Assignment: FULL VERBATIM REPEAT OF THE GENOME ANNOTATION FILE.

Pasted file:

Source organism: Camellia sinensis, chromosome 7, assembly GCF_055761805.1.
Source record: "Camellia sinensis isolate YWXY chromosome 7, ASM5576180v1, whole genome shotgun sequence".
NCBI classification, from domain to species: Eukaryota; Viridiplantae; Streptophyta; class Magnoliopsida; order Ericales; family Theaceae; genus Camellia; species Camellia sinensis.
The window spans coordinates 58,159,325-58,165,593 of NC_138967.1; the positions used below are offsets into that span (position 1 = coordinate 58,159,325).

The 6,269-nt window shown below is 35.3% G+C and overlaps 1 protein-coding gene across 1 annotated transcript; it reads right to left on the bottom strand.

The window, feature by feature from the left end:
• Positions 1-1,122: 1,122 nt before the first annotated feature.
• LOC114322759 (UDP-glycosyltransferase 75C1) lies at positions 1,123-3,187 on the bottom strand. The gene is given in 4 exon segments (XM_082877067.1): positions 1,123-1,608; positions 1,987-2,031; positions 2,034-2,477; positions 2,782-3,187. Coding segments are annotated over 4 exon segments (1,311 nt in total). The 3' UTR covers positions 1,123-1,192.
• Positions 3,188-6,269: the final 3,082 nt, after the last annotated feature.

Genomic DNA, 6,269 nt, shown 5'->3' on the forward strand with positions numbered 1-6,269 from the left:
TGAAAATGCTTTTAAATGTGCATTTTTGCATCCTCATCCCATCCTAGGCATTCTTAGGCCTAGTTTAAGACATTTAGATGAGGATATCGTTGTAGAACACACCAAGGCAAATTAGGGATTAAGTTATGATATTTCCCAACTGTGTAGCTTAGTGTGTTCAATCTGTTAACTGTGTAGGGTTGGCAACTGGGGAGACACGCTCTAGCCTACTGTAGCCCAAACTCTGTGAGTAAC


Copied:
Source organism: Camellia sinensis, chromosome 7, assembly GCF_055761805.1.
Source record: "Camellia sinensis isolate YWXY chromosome 7, ASM5576180v1, whole genome shotgun sequence".
NCBI classification, from domain to species: Eukaryota; Viridiplantae; Streptophyta; class Magnoliopsida; order Ericales; family Theaceae; genus Camellia; species Camellia sinensis.
The window spans coordinates 58,159,325-58,165,593 of NC_138967.1; the positions used below are offsets into that span (position 1 = coordinate 58,159,325).

The 6,269-nt window shown below is 35.3% G+C and overlaps 1 protein-coding gene across 1 annotated transcript; it reads right to left on the bottom strand.

The window, feature by feature from the left end:
• Positions 1-1,122: 1,122 nt before the first annotated feature.
• LOC114322759 (UDP-glycosyltransferase 75C1) lies at positions 1,123-3,187 on the bottom strand. The gene is given in 4 exon segments (XM_082877067.1): positions 1,123-1,608; positions 1,987-2,031; positions 2,034-2,477; positions 2,782-3,187. Coding segments are annotated over 4 exon segments (1,311 nt in total). The 3' UTR covers positions 1,123-1,192.
• Positions 3,188-6,269: the final 3,082 nt, after the last annotated feature.

Genomic DNA, 6,269 nt, shown 5'->3' on the forward strand with positions numbered 1-6,269 from the left:
TGAAAATGCTTTTAAATGTGCATTTTTGCATCCTCATCCCATCCTAGGCATTCTTAGGCCTAGTTTAAGACATTTAGATGAGGATATCGTTGTAGAACACACCAAGGCAAATTAGGGATTAAGTTATGATATTTCCCAACTGTGTAGCTTAGTGTGTTCAATCTGTTAACTGTGTAGGGTTGGCAACTGGGGAGACACGCTCTAGCCTACTGTAGCCCAAACTCTGTGAGTAAC